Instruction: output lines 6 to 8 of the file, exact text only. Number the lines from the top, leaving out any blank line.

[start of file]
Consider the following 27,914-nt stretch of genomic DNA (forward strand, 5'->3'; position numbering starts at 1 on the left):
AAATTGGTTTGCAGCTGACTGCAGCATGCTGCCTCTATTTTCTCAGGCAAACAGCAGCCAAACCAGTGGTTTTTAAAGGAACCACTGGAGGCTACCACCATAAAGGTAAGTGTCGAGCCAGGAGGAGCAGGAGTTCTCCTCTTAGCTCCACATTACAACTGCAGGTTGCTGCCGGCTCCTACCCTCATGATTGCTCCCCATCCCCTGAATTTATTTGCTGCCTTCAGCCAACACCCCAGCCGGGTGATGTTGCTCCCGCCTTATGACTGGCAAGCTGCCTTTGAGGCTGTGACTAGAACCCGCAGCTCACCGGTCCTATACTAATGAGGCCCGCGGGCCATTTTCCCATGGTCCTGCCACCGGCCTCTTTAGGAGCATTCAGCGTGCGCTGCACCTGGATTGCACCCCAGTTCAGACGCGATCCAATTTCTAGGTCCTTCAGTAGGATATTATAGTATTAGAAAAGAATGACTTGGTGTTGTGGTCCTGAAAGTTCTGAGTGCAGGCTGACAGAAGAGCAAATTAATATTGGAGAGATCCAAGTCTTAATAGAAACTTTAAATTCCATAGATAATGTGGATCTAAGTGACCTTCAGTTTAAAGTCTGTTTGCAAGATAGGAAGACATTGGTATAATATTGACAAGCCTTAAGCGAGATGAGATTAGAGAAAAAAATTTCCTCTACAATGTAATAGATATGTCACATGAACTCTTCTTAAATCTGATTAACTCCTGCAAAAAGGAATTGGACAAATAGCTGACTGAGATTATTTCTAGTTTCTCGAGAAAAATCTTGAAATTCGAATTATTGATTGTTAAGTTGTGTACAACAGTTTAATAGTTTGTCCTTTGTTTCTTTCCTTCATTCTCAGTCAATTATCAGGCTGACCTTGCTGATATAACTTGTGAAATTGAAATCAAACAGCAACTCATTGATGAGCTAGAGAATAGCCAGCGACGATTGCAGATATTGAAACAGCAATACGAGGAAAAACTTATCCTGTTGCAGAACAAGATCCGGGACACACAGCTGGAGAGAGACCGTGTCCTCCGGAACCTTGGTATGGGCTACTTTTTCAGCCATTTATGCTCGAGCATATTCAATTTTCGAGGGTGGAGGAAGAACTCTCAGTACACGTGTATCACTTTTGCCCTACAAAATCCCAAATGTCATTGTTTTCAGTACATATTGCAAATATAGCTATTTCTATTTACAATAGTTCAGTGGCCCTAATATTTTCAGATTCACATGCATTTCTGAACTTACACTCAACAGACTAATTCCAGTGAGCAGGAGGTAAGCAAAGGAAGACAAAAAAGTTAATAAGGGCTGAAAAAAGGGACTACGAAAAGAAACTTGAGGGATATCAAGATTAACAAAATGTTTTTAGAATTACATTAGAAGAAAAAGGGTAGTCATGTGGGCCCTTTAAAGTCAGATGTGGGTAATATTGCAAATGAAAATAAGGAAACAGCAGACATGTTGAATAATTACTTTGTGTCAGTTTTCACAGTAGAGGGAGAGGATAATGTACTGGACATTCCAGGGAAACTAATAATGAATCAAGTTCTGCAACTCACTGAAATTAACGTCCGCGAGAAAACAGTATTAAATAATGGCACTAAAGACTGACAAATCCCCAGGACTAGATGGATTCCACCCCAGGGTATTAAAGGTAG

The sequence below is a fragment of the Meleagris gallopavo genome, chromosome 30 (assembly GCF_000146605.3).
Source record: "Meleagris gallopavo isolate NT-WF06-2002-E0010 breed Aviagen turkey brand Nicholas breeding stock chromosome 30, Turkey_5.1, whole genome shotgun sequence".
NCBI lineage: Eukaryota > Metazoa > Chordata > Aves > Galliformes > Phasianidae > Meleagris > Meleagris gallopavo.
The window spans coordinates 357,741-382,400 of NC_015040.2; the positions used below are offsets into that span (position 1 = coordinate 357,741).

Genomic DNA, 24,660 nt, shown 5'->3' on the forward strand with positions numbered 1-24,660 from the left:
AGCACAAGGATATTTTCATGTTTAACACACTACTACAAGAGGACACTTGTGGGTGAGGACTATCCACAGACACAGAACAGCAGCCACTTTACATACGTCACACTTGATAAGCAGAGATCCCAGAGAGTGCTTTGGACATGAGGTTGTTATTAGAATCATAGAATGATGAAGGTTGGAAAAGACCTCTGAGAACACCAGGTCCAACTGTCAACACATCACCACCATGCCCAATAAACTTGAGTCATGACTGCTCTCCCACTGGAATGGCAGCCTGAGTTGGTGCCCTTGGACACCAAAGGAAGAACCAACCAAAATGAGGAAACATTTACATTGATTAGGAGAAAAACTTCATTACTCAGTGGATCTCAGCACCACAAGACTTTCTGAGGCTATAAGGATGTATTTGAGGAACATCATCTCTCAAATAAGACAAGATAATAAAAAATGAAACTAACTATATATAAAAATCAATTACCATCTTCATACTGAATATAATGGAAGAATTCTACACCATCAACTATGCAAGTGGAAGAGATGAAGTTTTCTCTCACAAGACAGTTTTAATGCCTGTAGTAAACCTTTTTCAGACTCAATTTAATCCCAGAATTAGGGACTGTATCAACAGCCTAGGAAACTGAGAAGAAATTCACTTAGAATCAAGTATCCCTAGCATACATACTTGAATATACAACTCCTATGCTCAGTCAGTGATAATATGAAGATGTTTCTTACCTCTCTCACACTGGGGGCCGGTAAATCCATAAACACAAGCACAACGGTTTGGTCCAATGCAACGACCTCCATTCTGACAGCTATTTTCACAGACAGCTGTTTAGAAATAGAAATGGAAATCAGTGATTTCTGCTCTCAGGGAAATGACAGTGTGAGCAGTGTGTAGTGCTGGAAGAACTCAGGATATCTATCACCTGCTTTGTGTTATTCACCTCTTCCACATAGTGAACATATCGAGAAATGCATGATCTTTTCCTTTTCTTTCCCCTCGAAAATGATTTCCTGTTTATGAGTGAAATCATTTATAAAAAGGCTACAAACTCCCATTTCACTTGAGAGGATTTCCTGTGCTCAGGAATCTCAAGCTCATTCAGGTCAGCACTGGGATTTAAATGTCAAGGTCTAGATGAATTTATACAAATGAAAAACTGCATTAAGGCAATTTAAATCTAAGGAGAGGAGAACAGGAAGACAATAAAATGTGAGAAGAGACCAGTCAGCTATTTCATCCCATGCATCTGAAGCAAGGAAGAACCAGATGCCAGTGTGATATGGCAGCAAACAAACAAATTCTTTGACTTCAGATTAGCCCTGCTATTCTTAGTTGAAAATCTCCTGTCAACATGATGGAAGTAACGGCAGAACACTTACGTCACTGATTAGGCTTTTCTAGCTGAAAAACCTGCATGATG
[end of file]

The window spans coordinates 357,741-382,400 of NC_015040.2; the positions used below are offsets into that span (position 1 = coordinate 357,741).

Genomic DNA, 24,660 nt, shown 5'->3' on the forward strand with positions numbered 1-24,660 from the left:
AGCACAAGGATATTTTCATGTTTAACACACTACTACAAGAGGACACTTGTGGGTGAGGACTATCCACAGACACAGAACAGCAGCCACTTTACATACGTCACACTTGATAAGCAGAGATCCCAGAGAGTGCTTTGGACATGAGGTTGTTATTAGAATCATAGAATGATGAAGGTTGGAAAAGACCTCTGAGAACACCAGGTCCAACTGTCAACACATCACCACCATGCCCAATAAACTTGAGTCATGACTGCTCTCCCACTGGAATGGCAGCCTGAGTTGGTGCCCTTGGACACCAAAGGAAGAACCAACCAAAATGAGGAAACATTTACATTGATTAGGAGAAAAACTTCATTACTCAGTGGATCTCAGCACCACAAGACTTTCTGAGGCTATAAGGATGTATTTGAGGAACATCATCTCTCAAATAAGACAAGATAATAAAAAATGAAACTAACTATATATAAAAATCAATTACCATCTTCATACTGAATATAATGGAAGAATTCTACACCATCAACTATGCAAGTGGAAGAGATGAAGTTTTCTCTCACAAGACAGTTTTAATGCCTGTAGTAAACCTTTTTCAGACTCAATTTAATCCCAGAATTAGGGACTGTATCAACAGCCTAGGAAACTGAGAAGAAATTCACTTAGAATCAAGTATCCCTAGCATACATACTTGAATATACAACTCCTATGCTCAGTCAGTGATAATATGAAGATGTTTCTTACCTCTCTCACACTGGGGGCCGGTAAATCCATAAACACAAGCACAACGGTTTGGTCCAATGCAACGACCTCCATTCTGACAGCTATTTTCACAGACAGCTGTTTAGAAATAGAAATGGAAATCAGTGATTTCTGCTCTCAGGGAAATGACAGTGTGAGCAGTGTGTAGTGCTGGAAGAACTCAGGATATCTATCACCTGCTTTGTGTTATTCACCTCTTCCACATAGTGAACATATCGAGAAATGCATGATCTTTTCCTTTTCTTTCCCCTCGAAAATGATTTCCTGTTTATGAGTGAAATCATTTATAAAAAGGCTACAAACTCCCATTTCACTTGAGAGGATTTCCTGTGCTCAGGAATCTCAAGCTCATTCAGGTCAGCACTGGGATTTAAATGTCAAGGTCTAGATGAATTTATACAAATGAAAAACTGCATTAAGGCAATTTAAATCTAAGGAGAGGAGAACAGGAAGACAATAAAATGTGAGAAGAGACCAGTCAGCTATTTCATCCCATGCATCTGAAGCAAGGAAGAACCAGATGCCAGTGTGATATGGCAGCAAACAAACAAATTCTTTGACTTCAGATTAGCCCTGCTATTCTTAGTTGAAAATCTCCTGTCAACATGATGGAAGTAACGGCAGAACACTTACGTCACTGATTAGGCTTTTCTAGCTGAAAAACCTGCATGATG